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Custer Family Garrett County Maryland



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~Custer Family Garrett County Maryland Photo Album~




The Custer's in Garrett County Maryland are the extended family of my maternal grandmother Mary Edna Custer Bernard. This line of Custer originated in Western Germany and immigrated to America sometime before 1700 to Germantown, Pennsylvania. Emmanuel Custer Sr., born 1734, moved to Western Maryland around 1800 with two sons probably to blacksmith at Cresap's Town for others moving West over the Braddock Road. Later this Custer family group relocated 25 miles west near Casselman River on their Mt. Nebo farm.

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North Glade home of Richard and Mary Alice (Stanton) Custer. Another home about 5 miles north was the farm of Irvin (the oldest son) and Melissa (Warnick) Custer and then John Beachy and Bernice (Custer) Beachy. That area is also sometimes referred to as Meadow Mountain or Beckman and is located at the intersection of today's MD Route 495 and Hunt Valley Road. Identified in the photo are (left to right)- sons Ray Custer, Sherman Custer and Tom Custer, Paige Lee, Joe O'Brien, son Ralph Custer, father Richard 'Dick' Custer, mother Mary Alice Custer, daughers Jane and Ella Custer. Year...



Sons Irvin, Ralph and Tom.. Building the Irvin Custer farmhouse


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Clarence Irvin Custer and Melissa Warnick Custer



Family of Irvin and Melissa Custer
Top row left to right, Lloyd Brenneman, Bernice (Custer) Beachy, John Beachy,Heyward Custer, Effie Custer, Wade Alexander Bernard- bottom row left to right, Pearl (Custer) Brenneman, Clarence Irvin Custer, Melissa (Warnick) Custer, Mary Edna (Custer)Bernard.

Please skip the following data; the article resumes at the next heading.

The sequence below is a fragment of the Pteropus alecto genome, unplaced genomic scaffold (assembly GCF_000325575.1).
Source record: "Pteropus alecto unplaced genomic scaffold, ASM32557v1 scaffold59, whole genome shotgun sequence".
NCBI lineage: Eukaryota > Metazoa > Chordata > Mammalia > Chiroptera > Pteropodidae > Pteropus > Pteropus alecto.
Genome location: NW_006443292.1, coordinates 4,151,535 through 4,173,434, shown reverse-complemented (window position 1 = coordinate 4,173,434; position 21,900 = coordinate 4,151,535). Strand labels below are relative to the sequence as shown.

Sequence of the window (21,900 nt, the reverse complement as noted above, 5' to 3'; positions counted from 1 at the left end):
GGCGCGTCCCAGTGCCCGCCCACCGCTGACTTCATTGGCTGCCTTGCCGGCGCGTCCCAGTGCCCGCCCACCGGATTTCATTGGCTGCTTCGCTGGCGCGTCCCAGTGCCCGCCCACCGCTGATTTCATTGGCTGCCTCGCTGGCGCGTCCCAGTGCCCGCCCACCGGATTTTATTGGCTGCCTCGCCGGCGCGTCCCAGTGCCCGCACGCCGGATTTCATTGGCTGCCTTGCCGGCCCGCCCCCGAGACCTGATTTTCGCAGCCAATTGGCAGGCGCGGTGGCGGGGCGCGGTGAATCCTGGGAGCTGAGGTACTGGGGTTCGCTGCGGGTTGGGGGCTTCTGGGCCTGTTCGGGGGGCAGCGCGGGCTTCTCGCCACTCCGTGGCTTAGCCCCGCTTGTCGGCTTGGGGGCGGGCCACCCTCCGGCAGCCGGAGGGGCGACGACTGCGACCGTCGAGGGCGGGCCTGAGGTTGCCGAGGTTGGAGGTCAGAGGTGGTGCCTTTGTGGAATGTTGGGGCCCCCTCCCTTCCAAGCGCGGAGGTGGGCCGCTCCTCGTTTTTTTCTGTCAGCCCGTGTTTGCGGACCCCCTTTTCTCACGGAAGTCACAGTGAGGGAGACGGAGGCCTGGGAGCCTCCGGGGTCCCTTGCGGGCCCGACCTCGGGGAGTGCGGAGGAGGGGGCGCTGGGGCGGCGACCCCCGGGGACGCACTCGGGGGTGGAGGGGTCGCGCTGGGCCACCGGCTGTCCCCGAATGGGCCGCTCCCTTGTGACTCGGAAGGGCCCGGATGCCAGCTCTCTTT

Wade and Edna (Custer) Bernard and her parents Clarence Irvin Custer and Melissa Warnick Custer



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From the Internet

From: "David C. Kester"
Subject: Emmanuel Custer Article, 1878
Date: Wed, 17 Apr 2002 11:09:03 -0700 (PDT)
From the CUMBERLAND TIMES (Cumberland Allegany Co., MD)
Appeared November 30, 1878
Emmanuel Custer, a native of Allegany County, having
been born here near Cresaptown and living here until
the age of 19 years, when he moved to Ohio, was in
town today and expects to revisit his childhood home
while in town.

He moved then to Monroe, MI in 1863 and is in good
health at the age of 72 years.

In a bloody fight at Rosebud, his sons: Gen. George H.
Custer; Captains Thomas Custer and Boston Custer;
along with a grand-son Artie Reed and son-in-law, Lt.
Calhoun were killed.

*End of article*

Best Regards,
David


The Evening Times, Cumberland, Maryland, July 8, 1905

I have a number of times recently been called on for information in regard to the Custer
family, which has of late years become not only noted, but historic on account of
the chief of the family, Gen. George A. Custer, a distinguished young cavalry
officer in our civil war. He stepped from WestPoint as a graduate with
honors in 1861, into the war in which he was engaged for its entire duration. Many yet
vividly remember his tragic death in 1876 at the Little Big Horn by Sitting Bull
and his savage warriors. His career, though not lengthy, was brilliant, patriotic
and national, worthy of proud recollections and national gratitude, as well
as a prominent place in the history of our nation.

A number of inaccuracies have appeared in the general scope of the publications. Perhaps
the author of this paper has more personal knowledge of the Custer family at large than
anyone else living. A sketch of the Custer family is to be found in Brown's
Miscellaneous Writings. This sketch was written in 1887 and the facts mainly gotten from
Emanuel Custer, father of General Custer, when on his last visit to his old home country.

The Custer race hails from Old Virginia. Two brothers, John and Emanuel, left their homes
in the valley something over 100 years ago. John settled at Cresaptown in this county.
He was a blacksmith and hotel keeper by vocations. His wife was a Garlitz, sister
of old Christian Garlitz, the noted old time hunter of Allegany county. The old time
Garlitz also came from Virginia with its ways and styles of language. John Custer had a family of children, most of whom went to what is now West Virginia. He died somewhat mysteriously